They devote their lives to protecting those that they've never met, selflessly stepping forward to defend all that we hold dear in this country.
These individuals don't join the service for recognition or fame, it's just simply what they feel called to do, forgoing personal ambition in the private sector to become a part of something much larger than themselves.
They're the brave few who make up our Armed Forces, and some of the nation's very best are stationed right here in Chiefs Kingdom.
The Chiefs have a rich history of supporting our men and women in uniform throughout the years, and that tradition continues this season through the "Tribute to the Troops" program at GEHA Field at Arrowhead Stadium, which recognizes the real heroes in our community during every home game.
That initiative continues on Sunday, as TSgt George Baylon will be recognized as the "Tribute to the Troops" honoree presented by Crown Royal during the Chiefs' matchup with the Tennessee Titans.
An 11-year veteran of the Air Force, Baylon originally joined at the age of 19 for the simplest of reasons: he wanted to serve his country.
"I wanted to be a part of something bigger than myself, plus I also wanted to learn some new skills," Baylon said. "Two of my brothers were also in the military – one was a Marine and one was in the Navy – so, for me, the Air Force was something different."
A mechanic by trade, Baylon then spent the next decade working his way up the ladder. He now oversees a crew of 15 people that manages the equipment needed for the Air Force to be successful. That responsibility includes everything from helmets and masks to night-vision googles and flotation devices. Simply put, Baylon and his staff ensure that those going into combat are as prepared as possible.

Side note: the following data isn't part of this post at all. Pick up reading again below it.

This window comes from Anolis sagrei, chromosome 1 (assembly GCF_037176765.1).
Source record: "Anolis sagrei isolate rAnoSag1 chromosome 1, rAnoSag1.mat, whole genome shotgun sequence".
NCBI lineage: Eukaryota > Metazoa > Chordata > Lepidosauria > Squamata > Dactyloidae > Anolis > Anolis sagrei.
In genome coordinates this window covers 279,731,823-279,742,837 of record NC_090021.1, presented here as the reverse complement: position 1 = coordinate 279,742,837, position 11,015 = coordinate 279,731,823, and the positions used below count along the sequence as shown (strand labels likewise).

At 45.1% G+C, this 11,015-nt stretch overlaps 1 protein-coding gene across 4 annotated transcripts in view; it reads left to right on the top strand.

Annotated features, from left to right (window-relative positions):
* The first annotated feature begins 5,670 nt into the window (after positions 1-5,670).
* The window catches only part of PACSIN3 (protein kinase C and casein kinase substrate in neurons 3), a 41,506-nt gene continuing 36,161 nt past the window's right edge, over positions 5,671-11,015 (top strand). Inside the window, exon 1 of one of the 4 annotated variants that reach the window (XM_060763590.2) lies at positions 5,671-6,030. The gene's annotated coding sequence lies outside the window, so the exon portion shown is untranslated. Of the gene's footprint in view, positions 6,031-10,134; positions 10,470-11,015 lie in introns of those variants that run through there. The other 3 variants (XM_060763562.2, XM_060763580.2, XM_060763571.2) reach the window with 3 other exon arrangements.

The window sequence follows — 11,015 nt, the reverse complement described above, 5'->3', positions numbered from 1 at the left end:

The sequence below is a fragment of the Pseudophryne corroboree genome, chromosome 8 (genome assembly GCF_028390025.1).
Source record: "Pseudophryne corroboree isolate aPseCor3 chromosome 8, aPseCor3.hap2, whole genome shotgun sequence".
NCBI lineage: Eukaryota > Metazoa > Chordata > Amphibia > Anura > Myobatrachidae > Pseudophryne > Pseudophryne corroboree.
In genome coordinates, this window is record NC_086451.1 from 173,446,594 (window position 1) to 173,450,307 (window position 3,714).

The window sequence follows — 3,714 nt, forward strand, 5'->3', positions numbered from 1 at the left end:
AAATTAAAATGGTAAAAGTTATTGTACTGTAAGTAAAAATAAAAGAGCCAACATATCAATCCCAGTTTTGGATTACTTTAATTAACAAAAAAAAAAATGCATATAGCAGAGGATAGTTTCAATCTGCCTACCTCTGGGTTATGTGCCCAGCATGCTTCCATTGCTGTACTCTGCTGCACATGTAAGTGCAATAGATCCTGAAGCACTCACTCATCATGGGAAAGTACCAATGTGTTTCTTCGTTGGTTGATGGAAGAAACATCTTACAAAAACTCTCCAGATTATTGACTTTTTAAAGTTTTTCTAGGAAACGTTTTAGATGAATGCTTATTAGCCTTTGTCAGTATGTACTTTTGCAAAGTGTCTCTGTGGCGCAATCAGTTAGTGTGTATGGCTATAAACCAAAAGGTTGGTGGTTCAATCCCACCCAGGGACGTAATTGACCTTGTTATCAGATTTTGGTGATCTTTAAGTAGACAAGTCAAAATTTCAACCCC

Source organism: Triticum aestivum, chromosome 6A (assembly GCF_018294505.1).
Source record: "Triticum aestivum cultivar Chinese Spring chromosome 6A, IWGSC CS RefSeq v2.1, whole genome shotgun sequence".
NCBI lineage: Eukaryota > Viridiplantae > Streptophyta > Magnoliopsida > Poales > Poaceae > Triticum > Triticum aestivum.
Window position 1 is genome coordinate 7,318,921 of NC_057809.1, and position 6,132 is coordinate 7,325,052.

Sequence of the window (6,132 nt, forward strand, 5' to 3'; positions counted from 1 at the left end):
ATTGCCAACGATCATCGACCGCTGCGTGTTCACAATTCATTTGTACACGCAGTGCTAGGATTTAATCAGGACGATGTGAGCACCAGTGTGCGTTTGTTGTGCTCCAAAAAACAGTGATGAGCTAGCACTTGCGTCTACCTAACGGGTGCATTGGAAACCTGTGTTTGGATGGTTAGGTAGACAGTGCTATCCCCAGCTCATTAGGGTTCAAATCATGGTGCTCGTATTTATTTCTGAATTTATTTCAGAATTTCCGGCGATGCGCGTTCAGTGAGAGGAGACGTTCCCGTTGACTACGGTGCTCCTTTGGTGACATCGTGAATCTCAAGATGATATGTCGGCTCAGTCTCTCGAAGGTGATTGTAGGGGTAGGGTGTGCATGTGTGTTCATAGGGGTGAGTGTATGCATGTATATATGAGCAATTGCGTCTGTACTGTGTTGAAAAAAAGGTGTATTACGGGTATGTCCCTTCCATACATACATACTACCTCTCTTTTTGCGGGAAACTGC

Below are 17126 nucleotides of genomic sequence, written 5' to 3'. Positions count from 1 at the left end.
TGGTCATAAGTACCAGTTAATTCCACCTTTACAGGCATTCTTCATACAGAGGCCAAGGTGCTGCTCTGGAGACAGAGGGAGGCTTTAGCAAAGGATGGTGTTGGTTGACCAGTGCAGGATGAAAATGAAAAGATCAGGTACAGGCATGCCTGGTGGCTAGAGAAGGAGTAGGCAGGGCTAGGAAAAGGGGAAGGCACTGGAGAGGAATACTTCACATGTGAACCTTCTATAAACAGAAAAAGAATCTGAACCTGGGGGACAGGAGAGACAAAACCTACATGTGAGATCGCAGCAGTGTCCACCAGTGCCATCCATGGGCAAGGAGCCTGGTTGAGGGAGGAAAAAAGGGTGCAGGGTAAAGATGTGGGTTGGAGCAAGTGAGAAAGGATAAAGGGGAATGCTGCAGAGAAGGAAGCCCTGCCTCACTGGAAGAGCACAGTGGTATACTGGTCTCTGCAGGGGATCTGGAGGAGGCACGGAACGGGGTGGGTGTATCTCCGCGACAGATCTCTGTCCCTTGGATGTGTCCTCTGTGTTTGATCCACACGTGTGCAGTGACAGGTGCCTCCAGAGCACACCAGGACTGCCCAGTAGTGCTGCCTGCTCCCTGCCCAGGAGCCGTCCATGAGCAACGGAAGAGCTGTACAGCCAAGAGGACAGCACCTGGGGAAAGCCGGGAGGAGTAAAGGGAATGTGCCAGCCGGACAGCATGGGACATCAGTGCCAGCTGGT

It's a critical job, and one that has sent Baylon all over the world. In fact, during his 11 years of service, Baylon has been sent to Afghanistan, the Indian Ocean island of Diego Garcia and Qatar.
"It was definitely a culture shock, especially Afghanistan," Baylon said. "It's not my job to go into combat, but there were still mortars going off around us from time to time. It was scary, and it's hard being away from family, but you're doing something for your country."
Baylon's story is akin to so many others in our Armed Forces, as he didn't join the Air Force with grand visions of heroism or glory. Baylon stepped forward because he wanted to do his part in service of our nation, and it's why the Belton native and lifelong Chiefs' fan will be honored in front of thousands on Sunday night.
"It's going to be a once in a lifetime experience," Baylon said. "My family and friends will be able to see it, and it'll just be something that we'll never forget."